[WEB SECURITY] CSRF remedies in
stephanwehner at gmail.com
Fri Jan 16 02:04:24 EST 2009
On Thu, Jan 15, 2009 at 12:23 PM, Ragan, Rob R <rob.ragan at hp.com> wrote:
> Sounds like you're describing a Permalink. [http://en.wikipedia.org/wiki/Permalink]
> Your step 2 seems over complicated. For bookmarks to sensitive information I would 302 the user to a login page and re-authenticate them with a "ReturnTo" query string parameter that redirects back to the requested content.
You mean even if they are logged in already? That might work.
> Be sure to prevent open redirects by white listing the site's for which you need to allow redirects.
I lost you with this one. Do you mind explaining?
> -----Original Message-----
> From: Stephan Wehner [mailto:stephanwehner at gmail.com]
> Sent: Thursday, January 15, 2009 1:34 PM
> To: Ragan, Rob R
> Cc: Eric Rachner; websecurity at webappsec.org
> Subject: Re: [WEB SECURITY] CSRF remedies in
> On Thu, Jan 15, 2009 at 8:32 AM, Ragan, Rob R <rob.ragan at hp.com> wrote:
>> Most of us probably don't know that ViewStateUserKey won't always protect
>> ASP.NET applications from CSRF attacks. It doesn't work if a GET request is
>> being used or if the ViewState MAC is disabled. When passing values using
>> Request.Params ASP.NET doesn't care what HTTP verb is being used. This means
>> a GET could be substituted for a POST. If the page is not a post-back the
>> ViewState MAC is never checked. Microsoft's designation for CSRF attacks
>> that use ViewState is One-Click attack. The moral of the story is don't rely
>> on ViewStateUserKey to protect you from CSRF, instead use it along with
>> something like http://www.owasp.org/index.php/.Net_CSRF_Guard
> By the way, I am not sure about CSRF protection vs. bookmarks. When
> tokens are generated/validated even for GET requests -- which can be
> important when the response contains information that needs to be
> protected -- the user cannot use their browser's bookmark function.
> I'm considering a few solutions for the scenario of a web application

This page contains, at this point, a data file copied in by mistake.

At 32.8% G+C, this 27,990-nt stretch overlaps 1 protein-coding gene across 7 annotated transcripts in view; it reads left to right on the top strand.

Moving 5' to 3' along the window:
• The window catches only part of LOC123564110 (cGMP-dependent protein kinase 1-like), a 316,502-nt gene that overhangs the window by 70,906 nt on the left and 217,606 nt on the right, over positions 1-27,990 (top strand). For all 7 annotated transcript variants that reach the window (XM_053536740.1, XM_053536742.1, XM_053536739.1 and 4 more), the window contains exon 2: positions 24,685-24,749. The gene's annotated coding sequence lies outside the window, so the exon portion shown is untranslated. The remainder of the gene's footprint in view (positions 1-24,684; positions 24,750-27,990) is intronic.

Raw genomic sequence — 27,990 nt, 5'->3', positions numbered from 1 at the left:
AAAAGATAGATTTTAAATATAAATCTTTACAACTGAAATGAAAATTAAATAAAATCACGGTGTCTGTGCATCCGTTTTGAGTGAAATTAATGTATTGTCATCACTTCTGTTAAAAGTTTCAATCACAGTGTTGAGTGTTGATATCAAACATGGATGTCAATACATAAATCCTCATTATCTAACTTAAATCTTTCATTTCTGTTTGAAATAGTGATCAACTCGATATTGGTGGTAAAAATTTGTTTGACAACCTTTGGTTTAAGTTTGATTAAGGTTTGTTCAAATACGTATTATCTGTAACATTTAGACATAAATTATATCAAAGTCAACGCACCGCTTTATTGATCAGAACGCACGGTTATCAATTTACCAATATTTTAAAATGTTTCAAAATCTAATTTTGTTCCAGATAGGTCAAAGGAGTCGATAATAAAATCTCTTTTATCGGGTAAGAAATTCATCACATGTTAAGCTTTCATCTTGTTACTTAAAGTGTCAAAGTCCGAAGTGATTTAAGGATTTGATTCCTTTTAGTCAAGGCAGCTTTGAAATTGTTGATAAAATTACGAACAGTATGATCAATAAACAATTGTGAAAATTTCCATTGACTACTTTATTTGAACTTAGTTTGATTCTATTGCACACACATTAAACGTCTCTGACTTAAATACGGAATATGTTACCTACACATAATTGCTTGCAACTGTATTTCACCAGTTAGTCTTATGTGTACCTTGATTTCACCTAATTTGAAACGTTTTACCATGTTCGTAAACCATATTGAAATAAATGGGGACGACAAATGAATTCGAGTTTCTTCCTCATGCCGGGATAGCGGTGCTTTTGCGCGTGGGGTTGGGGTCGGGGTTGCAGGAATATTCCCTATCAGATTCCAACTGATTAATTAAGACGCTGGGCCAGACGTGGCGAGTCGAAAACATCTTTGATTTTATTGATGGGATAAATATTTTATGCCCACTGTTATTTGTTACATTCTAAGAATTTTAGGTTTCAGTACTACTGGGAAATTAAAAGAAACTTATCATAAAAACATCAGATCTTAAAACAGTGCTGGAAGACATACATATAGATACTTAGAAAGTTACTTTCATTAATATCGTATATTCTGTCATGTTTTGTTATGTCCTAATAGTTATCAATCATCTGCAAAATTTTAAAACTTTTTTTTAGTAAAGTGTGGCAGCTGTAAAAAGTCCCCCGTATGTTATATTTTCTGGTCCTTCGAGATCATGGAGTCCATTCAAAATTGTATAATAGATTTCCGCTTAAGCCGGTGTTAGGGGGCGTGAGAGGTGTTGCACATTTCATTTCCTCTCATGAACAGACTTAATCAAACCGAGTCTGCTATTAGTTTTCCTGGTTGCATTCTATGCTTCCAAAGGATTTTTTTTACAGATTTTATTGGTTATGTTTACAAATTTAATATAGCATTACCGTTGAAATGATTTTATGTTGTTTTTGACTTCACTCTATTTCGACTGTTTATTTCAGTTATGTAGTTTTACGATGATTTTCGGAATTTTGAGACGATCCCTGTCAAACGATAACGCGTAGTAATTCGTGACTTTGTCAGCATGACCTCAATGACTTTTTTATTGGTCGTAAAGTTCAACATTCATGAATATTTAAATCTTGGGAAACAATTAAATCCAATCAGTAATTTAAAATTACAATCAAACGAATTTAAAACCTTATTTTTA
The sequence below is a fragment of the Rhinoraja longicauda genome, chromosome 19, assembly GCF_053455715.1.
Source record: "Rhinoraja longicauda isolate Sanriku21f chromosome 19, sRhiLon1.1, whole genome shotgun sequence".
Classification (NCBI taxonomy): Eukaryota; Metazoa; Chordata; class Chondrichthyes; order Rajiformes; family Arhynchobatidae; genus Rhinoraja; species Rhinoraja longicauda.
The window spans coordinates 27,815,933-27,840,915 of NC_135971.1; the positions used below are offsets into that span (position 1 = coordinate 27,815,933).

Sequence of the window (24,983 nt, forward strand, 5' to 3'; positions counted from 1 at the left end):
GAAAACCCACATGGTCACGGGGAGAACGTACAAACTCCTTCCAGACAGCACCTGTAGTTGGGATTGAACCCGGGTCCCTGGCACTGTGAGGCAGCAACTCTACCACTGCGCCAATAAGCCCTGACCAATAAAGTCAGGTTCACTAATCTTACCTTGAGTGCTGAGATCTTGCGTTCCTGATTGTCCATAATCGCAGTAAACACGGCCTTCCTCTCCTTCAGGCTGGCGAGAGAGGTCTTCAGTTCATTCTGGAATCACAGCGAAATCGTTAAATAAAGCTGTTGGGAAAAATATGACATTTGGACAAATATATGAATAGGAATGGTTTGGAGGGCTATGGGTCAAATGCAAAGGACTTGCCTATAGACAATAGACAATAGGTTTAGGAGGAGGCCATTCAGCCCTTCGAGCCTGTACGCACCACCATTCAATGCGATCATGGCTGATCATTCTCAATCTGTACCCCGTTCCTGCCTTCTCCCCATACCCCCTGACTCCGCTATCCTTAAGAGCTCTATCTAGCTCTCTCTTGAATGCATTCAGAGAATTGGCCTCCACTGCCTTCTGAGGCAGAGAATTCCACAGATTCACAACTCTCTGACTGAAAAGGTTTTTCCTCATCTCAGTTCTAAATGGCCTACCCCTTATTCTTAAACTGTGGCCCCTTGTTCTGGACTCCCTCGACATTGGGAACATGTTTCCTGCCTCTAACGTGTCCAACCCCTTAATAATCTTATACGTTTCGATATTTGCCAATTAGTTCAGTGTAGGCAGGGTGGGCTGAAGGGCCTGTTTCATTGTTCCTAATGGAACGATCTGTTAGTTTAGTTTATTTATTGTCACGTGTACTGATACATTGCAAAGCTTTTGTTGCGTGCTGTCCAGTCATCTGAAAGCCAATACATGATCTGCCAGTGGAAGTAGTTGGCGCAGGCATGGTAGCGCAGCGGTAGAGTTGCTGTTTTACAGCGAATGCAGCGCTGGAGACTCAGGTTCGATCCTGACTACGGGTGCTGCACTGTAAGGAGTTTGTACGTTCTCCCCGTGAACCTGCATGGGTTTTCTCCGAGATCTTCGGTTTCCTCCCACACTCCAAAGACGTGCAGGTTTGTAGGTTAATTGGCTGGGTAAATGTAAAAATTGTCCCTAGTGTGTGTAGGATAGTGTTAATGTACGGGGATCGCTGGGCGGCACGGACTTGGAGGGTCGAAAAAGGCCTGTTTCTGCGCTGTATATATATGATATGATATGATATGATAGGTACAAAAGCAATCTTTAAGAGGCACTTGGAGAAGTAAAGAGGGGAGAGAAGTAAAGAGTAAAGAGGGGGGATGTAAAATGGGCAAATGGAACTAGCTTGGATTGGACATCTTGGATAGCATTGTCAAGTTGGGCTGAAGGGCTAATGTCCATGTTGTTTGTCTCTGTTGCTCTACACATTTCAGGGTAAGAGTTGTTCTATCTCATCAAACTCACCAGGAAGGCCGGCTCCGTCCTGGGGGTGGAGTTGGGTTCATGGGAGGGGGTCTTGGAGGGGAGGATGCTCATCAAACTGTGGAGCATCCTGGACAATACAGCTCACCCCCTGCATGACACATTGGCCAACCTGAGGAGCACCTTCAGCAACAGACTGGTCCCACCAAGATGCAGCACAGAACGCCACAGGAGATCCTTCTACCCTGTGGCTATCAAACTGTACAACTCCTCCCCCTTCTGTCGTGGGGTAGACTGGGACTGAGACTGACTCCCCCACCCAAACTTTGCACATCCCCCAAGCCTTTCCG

> that provides the CSRF-sensitive functionality to users only after
> they log in:
> 1. Use longer-lived tokens for GET requests.
> 2. Add "bookmarkable links" to each page which take the browser to a
> URL that has a longer-lived token. If user bookmarks a "short-lived"
> protected URL, and access the page from their bookmark function,
> inform them about the need for potection; instruct them how to find
> those "bookmarkable links" within the application and tell them to use
> those. (Getting ugly ?)
> 3. Maintain bookmarks within the web application itself.
> Am I overlooking something? Are there other ways?
>> P.S. http://hackademix.net/2008/12/20/introducing-abe/ is an interesting
>> CSRF protection mechanism that lives in the browser.
>> From: Eric Rachner [mailto:eric at rachner.us]
>> Sent: Wednesday, January 14, 2009 7:30 PM
>> To: websecurity at webappsec.org
>> Subject: [WEB SECURITY] CSRF remedies in
>> As most of us know, ASP.NET provides the ViewStateUserKey feature to
>> mitigate CSRF attacks. But as a primarily Microsoft-oriented guy, I'm not
>> personally aware of any equivalent solutions for use in other environments,
>> J2EE in particular, except of course for CSRFGuard.
>> Does anyone happen to know whether any web app development platforms other
>> than .NET provide CSRF mitigations like ViewStateUserKey?
>> Much obliged,
>> - Eric
> Stephan Wehner
> -> http://stephan.sugarmotor.org (blog and homepage)
> -> http://www.thrackle.org
> -> http://www.buckmaster.ca
> -> http://www.trafficlife.com
> -> http://stephansmap.org -- blog.stephansmap.org
-> http://stephan.sugarmotor.org (blog and homepage)
-> http://stephansmap.org -- blog.stephansmap.org
Join us on IRC: irc.freenode.net #webappsec
Have a question? Search The Web Security Mailing List Archives:
Subscribe via RSS:
http://www.webappsec.org/rss/websecurity.rss [RSS Feed]
Join WASC on LinkedIn
More information about the websecurity